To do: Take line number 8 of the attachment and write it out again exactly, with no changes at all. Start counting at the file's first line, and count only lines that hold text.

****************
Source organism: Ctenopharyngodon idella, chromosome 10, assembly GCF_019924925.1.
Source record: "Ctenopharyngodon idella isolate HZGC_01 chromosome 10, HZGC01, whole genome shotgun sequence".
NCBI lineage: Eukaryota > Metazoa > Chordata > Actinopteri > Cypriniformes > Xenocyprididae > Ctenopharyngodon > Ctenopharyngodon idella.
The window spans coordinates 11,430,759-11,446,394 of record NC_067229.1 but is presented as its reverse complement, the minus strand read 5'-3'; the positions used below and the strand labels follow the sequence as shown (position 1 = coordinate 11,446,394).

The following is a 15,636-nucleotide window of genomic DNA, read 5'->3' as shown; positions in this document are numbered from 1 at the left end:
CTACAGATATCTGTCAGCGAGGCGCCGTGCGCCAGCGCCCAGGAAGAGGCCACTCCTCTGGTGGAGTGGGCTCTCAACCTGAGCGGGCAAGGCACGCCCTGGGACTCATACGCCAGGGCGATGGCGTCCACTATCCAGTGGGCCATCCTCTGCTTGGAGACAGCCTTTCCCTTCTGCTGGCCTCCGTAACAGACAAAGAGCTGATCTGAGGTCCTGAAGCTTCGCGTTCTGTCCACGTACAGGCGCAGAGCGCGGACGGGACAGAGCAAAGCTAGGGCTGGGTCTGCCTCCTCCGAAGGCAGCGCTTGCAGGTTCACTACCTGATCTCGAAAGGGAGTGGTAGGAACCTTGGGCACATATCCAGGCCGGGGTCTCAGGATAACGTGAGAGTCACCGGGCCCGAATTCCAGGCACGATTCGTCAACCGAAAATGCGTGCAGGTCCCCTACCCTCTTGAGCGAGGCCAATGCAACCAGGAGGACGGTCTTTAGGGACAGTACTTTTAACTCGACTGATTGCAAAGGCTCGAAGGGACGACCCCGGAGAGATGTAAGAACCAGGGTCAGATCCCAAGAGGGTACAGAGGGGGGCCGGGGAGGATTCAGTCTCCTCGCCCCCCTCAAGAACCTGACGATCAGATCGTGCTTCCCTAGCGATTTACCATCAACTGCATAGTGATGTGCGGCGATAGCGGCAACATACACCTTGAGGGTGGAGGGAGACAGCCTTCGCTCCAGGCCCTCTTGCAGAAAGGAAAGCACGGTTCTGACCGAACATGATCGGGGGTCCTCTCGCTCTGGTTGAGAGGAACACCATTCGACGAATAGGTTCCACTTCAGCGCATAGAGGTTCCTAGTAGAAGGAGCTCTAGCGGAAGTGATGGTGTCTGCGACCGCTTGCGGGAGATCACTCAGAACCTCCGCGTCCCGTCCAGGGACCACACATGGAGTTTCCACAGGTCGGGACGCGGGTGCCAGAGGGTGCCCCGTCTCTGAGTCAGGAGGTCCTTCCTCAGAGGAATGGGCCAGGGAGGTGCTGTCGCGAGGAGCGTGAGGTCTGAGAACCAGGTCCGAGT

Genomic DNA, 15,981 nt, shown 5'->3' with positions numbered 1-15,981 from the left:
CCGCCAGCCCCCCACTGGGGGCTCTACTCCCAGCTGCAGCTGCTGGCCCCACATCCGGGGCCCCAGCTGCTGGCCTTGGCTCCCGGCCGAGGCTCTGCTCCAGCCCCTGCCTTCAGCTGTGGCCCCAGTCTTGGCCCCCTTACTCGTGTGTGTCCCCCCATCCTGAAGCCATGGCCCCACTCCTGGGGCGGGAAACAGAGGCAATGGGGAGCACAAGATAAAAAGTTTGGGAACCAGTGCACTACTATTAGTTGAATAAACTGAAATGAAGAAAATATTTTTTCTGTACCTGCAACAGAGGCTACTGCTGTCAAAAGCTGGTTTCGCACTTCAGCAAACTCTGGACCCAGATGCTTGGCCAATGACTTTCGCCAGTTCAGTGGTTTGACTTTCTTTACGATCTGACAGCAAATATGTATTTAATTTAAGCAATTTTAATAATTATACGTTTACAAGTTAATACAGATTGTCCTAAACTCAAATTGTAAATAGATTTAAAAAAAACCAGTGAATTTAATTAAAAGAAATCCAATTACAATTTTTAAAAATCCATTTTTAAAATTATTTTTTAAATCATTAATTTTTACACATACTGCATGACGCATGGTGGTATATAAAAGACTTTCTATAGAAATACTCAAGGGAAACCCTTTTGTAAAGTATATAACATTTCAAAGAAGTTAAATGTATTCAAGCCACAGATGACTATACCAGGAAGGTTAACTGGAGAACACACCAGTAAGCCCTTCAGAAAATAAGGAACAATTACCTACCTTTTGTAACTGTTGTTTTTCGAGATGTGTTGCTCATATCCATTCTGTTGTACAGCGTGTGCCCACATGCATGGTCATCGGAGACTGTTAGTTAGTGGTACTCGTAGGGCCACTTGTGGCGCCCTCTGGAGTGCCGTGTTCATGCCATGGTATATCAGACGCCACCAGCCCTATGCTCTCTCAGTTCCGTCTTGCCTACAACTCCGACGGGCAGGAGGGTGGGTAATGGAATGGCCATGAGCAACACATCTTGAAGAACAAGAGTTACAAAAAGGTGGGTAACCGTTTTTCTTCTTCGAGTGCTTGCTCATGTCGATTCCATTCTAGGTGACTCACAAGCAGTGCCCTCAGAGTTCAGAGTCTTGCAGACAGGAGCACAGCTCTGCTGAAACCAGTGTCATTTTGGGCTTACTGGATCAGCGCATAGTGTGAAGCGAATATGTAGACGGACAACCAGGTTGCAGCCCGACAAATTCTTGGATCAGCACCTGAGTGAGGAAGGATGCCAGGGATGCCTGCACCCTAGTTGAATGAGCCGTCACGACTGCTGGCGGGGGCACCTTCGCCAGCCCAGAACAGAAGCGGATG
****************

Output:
CCGCCAGCCCCCCACTGGGGGCTCTACTCCCAGCTGCAGCTGCTGGCCCCACATCCGGGGCCCCAGCTGCTGGCCTTGGCTCCCGGCCGAGGCTCTGCTCCAGCCCCTGCCTTCAGCTGTGGCCCCAGTCTTGGCCCCCTTACTCGTGTGTGTCCCCCCATCCTGAAGCCATGGCCCCACTCCTGGGGCGGGAAACAGAGGCAATGGGGAGCACAAGATAAAAAGTTTGGGAACCAGTGCACTACTATTAGTTGAATAAACTGAAATGAAGAAAATATTTTTTCTGTACCTGCAACAGAGGCTACTGCTGTCAAAAGCTGGTTTCGCACTTCAGCAAACTCTGGACCCAGATGCTTGGCCAATGACTTTCGCCAGTTCAGTGGTTTGACTTTCTTTACGATCTGACAGCAAATATGTATTTAATTTAAGCAATTTTAATAATTATACGTTTACAAGTTAATACAGATTGTCCTAAACTCAAATTGTAAATAGATTTAAAAAAAACCAGTGAATTTAATTAAAAGAAATCCAATTACAATTTTTAAAAATCCATTTTTAAAATTATTTTTTAAATCATTAATTTTTACACATACTGCATGACGCATGGTGGTATATAAAAGACTTTCTATAGAAATACTCAAGGGAAACCCTTTTGTAAAGTATATAACATTTCAAAGAAGTTAAATGTATTCAAGCCACAGATGACTATACCAGGAAGGTTAACTGGAGAACACACCAGTAAGCCCTTCAGAAAATAAGGAACAATTACCTACCTTTTGTAACTGTTGTTTTTCGAGATGTGTTGCTCATATCCATTCTGTTGTACAGCGTGTGCCCACATGCATGGTCATCGGAGACTGTTAGTTAGTGGTACTCGTAGGGCCACTTGTGGCGCCCTCTGGAGTGCCGTGTTCATGCCATGGTATATCAGACGCCACCAGCCCTATGCTCTCTCAGTTCCGTCTTGCCTACAACTCCGACGGGCAGGAGGGTGGGTAATGGAATGGCCATGAGCAACACATCTTGAAGAACAAGAGTTACAAAAAGGTGGGTAACCGTTTTTCTTCTTCGAGTGCTTGCTCATGTCGATTCCATTCTAGGTGACTCACAAGCAGTGCCCTCAGAGTTCAGAGTCTTGCAGACAGGAGCACAGCTCTGCTGAAACCAGTGTCATTTTGGGCTTACTGGATCAGCGCATAGTGTGAAGCGAATATGTAGACGGACAACCAGGTTGCAGCCCGACAAATTCTTGGATCAGCACCTGAGTGAGGAAGGATGCCAGGGATGCCTGCACCCTAGTTGAATGAGCCGTCACGACTGCTGGCGGGGGCACCTTCGCCAGCCCAGAACAGAAGCGGATG